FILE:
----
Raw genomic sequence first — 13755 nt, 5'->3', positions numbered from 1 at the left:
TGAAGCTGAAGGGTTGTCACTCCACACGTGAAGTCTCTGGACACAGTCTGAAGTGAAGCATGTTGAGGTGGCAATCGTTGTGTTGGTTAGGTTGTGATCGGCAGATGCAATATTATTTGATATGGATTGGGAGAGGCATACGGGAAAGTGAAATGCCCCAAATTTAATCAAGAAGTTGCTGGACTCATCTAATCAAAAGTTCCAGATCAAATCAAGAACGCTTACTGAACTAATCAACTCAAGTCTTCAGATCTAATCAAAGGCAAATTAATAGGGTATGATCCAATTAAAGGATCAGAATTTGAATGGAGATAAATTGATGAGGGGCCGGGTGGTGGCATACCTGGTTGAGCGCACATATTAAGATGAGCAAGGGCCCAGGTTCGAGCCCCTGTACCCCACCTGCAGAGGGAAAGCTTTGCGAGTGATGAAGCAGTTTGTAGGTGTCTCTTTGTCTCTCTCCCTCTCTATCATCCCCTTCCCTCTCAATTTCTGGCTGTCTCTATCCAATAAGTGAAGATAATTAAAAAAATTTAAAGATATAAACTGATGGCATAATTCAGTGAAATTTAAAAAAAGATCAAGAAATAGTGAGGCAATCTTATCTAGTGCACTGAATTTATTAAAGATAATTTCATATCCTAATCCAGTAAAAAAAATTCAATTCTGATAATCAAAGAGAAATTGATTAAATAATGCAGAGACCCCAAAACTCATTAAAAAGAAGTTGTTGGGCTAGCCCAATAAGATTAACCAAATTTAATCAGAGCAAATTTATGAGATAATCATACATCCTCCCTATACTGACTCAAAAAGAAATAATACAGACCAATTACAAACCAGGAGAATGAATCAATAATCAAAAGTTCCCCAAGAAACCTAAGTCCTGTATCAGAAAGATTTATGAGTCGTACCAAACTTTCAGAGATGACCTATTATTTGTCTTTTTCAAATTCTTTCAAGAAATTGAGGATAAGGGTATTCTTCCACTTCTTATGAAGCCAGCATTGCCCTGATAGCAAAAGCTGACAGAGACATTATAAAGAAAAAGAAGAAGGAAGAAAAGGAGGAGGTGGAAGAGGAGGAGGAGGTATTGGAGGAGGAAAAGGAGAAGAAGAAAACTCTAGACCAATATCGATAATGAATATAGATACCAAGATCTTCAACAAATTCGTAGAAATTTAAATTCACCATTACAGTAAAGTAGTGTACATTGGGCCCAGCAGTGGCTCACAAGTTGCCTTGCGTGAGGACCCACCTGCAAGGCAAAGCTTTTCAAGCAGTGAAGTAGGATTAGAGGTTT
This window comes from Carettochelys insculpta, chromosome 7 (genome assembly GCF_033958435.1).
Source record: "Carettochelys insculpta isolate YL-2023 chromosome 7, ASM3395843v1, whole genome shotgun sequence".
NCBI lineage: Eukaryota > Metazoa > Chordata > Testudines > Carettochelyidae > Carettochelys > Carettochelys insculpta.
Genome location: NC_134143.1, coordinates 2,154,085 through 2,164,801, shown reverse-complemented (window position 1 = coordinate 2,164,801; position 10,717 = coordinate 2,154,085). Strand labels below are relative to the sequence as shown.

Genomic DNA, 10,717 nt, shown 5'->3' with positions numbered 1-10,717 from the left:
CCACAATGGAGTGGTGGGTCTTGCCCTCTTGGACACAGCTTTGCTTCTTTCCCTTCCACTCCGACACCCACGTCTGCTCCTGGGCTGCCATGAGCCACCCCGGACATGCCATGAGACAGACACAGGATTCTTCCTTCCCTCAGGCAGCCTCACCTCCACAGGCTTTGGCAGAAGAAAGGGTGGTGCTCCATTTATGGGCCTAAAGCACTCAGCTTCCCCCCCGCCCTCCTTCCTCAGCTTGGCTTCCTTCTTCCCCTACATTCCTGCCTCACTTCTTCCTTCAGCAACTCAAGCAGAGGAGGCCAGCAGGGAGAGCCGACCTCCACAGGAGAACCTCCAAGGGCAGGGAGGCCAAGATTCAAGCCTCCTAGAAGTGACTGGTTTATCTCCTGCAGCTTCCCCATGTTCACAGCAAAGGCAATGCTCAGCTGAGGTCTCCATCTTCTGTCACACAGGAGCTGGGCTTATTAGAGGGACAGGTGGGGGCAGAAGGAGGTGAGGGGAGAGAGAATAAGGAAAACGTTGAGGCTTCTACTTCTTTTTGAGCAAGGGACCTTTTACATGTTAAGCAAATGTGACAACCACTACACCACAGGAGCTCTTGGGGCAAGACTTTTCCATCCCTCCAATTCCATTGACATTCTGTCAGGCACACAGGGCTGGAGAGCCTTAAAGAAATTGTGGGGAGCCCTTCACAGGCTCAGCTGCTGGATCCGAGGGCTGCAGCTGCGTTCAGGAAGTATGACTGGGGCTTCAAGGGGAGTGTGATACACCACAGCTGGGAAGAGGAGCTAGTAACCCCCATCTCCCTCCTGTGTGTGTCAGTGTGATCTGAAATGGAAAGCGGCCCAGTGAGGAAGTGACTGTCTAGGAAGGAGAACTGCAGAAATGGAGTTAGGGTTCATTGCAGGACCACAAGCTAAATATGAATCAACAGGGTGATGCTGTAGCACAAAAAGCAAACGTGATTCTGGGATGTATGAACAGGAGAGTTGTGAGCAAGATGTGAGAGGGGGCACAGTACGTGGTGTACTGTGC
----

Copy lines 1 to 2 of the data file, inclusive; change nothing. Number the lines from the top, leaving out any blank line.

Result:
Raw genomic sequence first — 13755 nt, 5'->3', positions numbered from 1 at the left:
TGAAGCTGAAGGGTTGTCACTCCACACGTGAAGTCTCTGGACACAGTCTGAAGTGAAGCATGTTGAGGTGGCAATCGTTGTGTTGGTTAGGTTGTGATCGGCAGATGCAATATTATTTGATATGGATTGGGAGAGGCATACGGGAAAGTGAAATGCCCCAAATTTAATCAAGAAGTTGCTGGACTCATCTAATCAAAAGTTCCAGATCAAATCAAGAACGCTTACTGAACTAATCAACTCAAGTCTTCAGATCTAATCAAAGGCAAATTAATAGGGTATGATCCAATTAAAGGATCAGAATTTGAATGGAGATAAATTGATGAGGGGCCGGGTGGTGGCATACCTGGTTGAGCGCACATATTAAGATGAGCAAGGGCCCAGGTTCGAGCCCCTGTACCCCACCTGCAGAGGGAAAGCTTTGCGAGTGATGAAGCAGTTTGTAGGTGTCTCTTTGTCTCTCTCCCTCTCTATCATCCCCTTCCCTCTCAATTTCTGGCTGTCTCTATCCAATAAGTGAAGATAATTAAAAAAATTTAAAGATATAAACTGATGGCATAATTCAGTGAAATTTAAAAAAAGATCAAGAAATAGTGAGGCAATCTTATCTAGTGCACTGAATTTATTAAAGATAATTTCATATCCTAATCCAGTAAAAAAAATTCAATTCTGATAATCAAAGAGAAATTGATTAAATAATGCAGAGACCCCAAAACTCATTAAAAAGAAGTTGTTGGGCTAGCCCAATAAGATTAACCAAATTTAATCAGAGCAAATTTATGAGATAATCATACATCCTCCCTATACTGACTCAAAAAGAAATAATACAGACCAATTACAAACCAGGAGAATGAATCAATAATCAAAAGTTCCCCAAGAAACCTAAGTCCTGTATCAGAAAGATTTATGAGTCGTACCAAACTTTCAGAGATGACCTATTATTTGTCTTTTTCAAATTCTTTCAAGAAATTGAGGATAAGGGTATTCTTCCACTTCTTATGAAGCCAGCATTGCCCTGATAGCAAAAGCTGACAGAGACATTATAAAGAAAAAGAAGAAGGAAGAAAAGGAGGAGGTGGAAGAGGAGGAGGAGGTATTGGAGGAGGAAAAGGAGAAGAAGAAAACTCTAGACCAATATCGATAATGAATATAGATACCAAGATCTTCAACAAATTCGTAGAAATTTAAATTCACCATTACAGTAAAGTAGTGTACATTGGGCCCAGCAGTGGCTCACAAGTTGCCTTGCGTGAGGACCCACCTGCAAGGCAAAGCTTTTCAAGCAGTGAAGTAGGATTAGAGGTTT